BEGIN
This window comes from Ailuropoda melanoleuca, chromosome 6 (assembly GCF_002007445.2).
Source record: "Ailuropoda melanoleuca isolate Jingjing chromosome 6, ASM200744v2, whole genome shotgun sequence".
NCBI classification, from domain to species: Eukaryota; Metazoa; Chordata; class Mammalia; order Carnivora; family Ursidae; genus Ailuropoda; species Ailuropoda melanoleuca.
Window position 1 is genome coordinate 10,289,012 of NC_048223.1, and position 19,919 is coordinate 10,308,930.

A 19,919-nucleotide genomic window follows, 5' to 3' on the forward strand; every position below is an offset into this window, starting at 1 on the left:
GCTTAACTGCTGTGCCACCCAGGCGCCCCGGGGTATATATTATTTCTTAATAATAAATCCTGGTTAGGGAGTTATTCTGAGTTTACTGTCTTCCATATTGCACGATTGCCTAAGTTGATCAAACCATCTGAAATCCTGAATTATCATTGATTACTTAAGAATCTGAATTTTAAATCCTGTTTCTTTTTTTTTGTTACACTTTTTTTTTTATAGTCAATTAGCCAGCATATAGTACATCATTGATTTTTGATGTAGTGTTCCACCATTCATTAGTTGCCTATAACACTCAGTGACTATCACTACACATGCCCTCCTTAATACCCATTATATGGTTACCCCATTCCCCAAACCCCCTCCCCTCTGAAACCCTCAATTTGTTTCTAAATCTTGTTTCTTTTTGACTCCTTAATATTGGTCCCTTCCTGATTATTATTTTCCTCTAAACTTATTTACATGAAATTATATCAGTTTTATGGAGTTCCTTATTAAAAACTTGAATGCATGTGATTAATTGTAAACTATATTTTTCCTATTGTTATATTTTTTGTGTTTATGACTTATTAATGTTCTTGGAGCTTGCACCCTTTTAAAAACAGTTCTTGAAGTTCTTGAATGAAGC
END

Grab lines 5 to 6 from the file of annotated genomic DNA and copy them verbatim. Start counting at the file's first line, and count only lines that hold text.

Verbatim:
A 19,919-nucleotide genomic window follows, 5' to 3' on the forward strand; every position below is an offset into this window, starting at 1 on the left:
GCTTAACTGCTGTGCCACCCAGGCGCCCCGGGGTATATATTATTTCTTAATAATAAATCCTGGTTAGGGAGTTATTCTGAGTTTACTGTCTTCCATATTGCACGATTGCCTAAGTTGATCAAACCATCTGAAATCCTGAATTATCATTGATTACTTAAGAATCTGAATTTTAAATCCTGTTTCTTTTTTTTTGTTACACTTTTTTTTTTATAGTCAATTAGCCAGCATATAGTACATCATTGATTTTTGATGTAGTGTTCCACCATTCATTAGTTGCCTATAACACTCAGTGACTATCACTACACATGCCCTCCTTAATACCCATTATATGGTTACCCCATTCCCCAAACCCCCTCCCCTCTGAAACCCTCAATTTGTTTCTAAATCTTGTTTCTTTTTGACTCCTTAATATTGGTCCCTTCCTGATTATTATTTTCCTCTAAACTTATTTACATGAAATTATATCAGTTTTATGGAGTTCCTTATTAAAAACTTGAATGCATGTGATTAATTGTAAACTATATTTTTCCTATTGTTATATTTTTTGTGTTTATGACTTATTAATGTTCTTGGAGCTTGCACCCTTTTAAAAACAGTTCTTGAAGTTCTTGAATGAAGC